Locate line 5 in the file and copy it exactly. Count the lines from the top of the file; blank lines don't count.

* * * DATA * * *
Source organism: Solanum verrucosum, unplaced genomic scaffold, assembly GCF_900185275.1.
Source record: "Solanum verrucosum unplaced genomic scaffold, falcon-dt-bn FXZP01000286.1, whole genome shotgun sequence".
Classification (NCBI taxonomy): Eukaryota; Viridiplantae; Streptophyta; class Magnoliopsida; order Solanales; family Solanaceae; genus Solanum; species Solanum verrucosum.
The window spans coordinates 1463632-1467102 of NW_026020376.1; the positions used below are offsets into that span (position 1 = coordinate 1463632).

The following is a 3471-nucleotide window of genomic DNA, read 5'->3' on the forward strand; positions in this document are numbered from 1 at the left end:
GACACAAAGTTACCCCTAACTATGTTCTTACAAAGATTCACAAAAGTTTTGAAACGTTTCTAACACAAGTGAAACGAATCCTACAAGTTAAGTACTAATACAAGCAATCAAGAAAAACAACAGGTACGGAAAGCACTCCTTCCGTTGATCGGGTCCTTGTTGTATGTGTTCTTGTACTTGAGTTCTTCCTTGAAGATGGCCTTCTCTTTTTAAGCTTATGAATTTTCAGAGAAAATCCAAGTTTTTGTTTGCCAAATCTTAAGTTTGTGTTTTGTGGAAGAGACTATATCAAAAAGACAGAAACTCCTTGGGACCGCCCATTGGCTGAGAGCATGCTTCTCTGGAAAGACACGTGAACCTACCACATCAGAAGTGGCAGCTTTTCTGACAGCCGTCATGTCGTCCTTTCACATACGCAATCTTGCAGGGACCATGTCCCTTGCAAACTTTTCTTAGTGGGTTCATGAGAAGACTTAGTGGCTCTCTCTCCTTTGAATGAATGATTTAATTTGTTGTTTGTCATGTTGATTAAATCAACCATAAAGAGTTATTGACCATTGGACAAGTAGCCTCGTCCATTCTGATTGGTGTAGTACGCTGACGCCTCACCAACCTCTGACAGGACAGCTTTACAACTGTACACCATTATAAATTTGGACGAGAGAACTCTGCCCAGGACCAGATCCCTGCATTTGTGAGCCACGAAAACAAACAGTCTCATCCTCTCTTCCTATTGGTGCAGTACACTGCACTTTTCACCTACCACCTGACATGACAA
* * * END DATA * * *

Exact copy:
The following is a 3471-nucleotide window of genomic DNA, read 5'->3' on the forward strand; positions in this document are numbered from 1 at the left end: